BERLIN – A mere two weeks after delivering a weak, stumbling state-of-the-nation address, Russian President Vladimir Putin is back on form as a consummate populist demagogue. His confident performance, and his combative answers to questions that obviously were not pre-approved, seemed designed to demonstrate that he was in control of Russia’s economic situation and not about to back down from his aggressive stance on foreign policy. Putin projected confidence that Russians will stick with him even if they grow poorer.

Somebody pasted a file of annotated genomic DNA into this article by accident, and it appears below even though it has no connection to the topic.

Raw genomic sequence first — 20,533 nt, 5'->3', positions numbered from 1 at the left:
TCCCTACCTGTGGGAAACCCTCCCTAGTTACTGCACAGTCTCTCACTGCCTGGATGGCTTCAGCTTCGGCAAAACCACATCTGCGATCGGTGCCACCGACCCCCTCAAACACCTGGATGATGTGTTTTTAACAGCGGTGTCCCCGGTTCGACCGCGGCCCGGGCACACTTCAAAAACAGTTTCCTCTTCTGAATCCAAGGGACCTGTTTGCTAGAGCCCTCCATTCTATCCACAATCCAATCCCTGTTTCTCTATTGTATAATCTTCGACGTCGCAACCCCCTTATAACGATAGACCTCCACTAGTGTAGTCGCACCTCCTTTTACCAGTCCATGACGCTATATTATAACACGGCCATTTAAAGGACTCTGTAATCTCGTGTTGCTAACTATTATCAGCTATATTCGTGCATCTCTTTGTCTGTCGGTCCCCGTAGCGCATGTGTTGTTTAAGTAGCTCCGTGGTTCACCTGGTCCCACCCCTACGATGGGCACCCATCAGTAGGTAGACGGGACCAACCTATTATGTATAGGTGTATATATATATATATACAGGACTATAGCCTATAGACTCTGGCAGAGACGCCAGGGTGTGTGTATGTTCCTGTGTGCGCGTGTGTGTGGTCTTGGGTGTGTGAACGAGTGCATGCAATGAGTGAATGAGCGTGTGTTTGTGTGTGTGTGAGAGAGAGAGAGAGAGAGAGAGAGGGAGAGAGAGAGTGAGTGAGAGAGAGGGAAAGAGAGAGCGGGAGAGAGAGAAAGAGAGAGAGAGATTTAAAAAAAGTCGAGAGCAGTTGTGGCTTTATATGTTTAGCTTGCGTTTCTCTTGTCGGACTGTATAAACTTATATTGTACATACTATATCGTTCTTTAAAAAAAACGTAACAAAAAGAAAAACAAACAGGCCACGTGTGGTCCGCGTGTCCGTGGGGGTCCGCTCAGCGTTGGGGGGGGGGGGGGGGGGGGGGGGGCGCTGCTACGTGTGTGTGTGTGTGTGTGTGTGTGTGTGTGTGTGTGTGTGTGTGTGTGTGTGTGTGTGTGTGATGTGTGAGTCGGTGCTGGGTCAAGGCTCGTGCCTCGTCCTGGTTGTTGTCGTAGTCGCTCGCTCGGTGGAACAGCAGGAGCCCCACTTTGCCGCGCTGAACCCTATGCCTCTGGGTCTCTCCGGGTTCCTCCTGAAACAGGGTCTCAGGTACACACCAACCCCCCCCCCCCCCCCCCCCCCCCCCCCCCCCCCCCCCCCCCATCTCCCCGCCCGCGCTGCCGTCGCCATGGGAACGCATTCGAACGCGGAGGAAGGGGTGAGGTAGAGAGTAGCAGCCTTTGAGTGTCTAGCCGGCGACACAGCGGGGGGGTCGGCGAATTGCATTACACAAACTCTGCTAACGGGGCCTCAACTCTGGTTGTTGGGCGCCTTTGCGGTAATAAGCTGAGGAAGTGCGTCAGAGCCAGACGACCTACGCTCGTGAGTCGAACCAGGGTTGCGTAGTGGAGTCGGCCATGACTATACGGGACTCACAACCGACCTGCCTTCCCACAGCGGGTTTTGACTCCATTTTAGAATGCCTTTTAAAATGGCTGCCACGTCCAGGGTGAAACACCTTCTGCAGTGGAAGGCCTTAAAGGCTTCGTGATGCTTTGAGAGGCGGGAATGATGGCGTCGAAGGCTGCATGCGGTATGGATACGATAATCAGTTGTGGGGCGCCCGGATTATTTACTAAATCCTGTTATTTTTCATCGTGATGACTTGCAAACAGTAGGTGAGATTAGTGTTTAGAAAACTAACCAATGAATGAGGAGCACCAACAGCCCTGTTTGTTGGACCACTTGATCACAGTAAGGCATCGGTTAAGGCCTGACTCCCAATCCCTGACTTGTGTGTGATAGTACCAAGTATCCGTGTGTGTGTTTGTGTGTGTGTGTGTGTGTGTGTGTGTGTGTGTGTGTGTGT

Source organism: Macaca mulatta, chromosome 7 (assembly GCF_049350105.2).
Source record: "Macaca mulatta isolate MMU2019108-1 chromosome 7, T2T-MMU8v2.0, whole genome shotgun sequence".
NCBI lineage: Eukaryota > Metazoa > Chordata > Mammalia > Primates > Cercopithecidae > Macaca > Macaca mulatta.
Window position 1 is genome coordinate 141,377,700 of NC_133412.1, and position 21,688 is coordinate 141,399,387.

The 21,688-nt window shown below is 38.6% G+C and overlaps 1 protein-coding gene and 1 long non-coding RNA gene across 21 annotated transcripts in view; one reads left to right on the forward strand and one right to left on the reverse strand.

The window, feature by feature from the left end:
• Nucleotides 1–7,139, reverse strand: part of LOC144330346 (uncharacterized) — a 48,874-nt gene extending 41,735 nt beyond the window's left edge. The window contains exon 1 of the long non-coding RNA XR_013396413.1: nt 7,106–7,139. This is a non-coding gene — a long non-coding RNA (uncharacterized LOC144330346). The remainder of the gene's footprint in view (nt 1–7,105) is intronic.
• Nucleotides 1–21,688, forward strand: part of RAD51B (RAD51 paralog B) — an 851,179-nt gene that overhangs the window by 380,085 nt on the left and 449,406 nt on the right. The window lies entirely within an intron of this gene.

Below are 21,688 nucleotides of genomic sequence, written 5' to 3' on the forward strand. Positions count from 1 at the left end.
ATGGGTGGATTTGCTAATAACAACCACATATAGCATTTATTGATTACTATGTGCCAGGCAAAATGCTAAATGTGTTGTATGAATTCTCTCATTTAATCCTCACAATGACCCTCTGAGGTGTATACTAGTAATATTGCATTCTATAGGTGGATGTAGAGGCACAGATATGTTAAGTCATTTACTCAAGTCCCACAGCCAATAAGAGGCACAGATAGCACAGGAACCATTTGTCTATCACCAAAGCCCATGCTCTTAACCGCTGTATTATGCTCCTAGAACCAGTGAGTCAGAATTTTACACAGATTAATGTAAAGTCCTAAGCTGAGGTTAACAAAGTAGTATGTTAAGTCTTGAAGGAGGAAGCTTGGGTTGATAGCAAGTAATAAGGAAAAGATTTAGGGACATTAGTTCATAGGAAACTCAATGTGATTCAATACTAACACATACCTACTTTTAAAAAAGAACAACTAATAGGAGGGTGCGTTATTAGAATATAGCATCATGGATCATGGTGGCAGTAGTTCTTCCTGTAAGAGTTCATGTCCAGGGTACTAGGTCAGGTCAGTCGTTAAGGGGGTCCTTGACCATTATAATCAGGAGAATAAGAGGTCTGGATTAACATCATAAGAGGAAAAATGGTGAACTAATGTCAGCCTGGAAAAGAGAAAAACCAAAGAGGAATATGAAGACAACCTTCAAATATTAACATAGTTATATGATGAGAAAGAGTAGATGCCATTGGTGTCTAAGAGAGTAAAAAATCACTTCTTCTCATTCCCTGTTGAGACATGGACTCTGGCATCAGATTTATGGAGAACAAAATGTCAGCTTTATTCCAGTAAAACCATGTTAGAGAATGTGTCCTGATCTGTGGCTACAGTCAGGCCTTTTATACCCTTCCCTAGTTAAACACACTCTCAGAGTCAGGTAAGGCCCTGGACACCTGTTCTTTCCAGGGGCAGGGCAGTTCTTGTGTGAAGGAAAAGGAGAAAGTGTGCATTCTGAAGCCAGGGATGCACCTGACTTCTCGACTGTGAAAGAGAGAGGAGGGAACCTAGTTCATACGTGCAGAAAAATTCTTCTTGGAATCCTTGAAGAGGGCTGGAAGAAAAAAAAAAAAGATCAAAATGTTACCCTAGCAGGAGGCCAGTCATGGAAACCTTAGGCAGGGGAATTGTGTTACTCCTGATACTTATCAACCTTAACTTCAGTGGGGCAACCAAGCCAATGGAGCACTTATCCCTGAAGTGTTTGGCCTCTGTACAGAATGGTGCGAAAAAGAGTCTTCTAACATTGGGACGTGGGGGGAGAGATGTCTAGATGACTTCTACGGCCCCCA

On Wednesday, Alexander Tkachev, governor of Russia’s southern Krasnodar region, told Russians they’d better tighten their belts to pay for the annexation of Crimea in March: “Didn’t we all applaud, didn’t we all say it was great, we’d done great, Crimea was ours?
Unable to view this article?
This could be due to a conflict with your ad-blocking or security software.
Please add japantimes.co.jp and piano.io to your list of allowed sites.
If this does not resolve the issue or you are unable to add the domains to your allowlist, please see out this support page.
We humbly apologize for the inconvenience.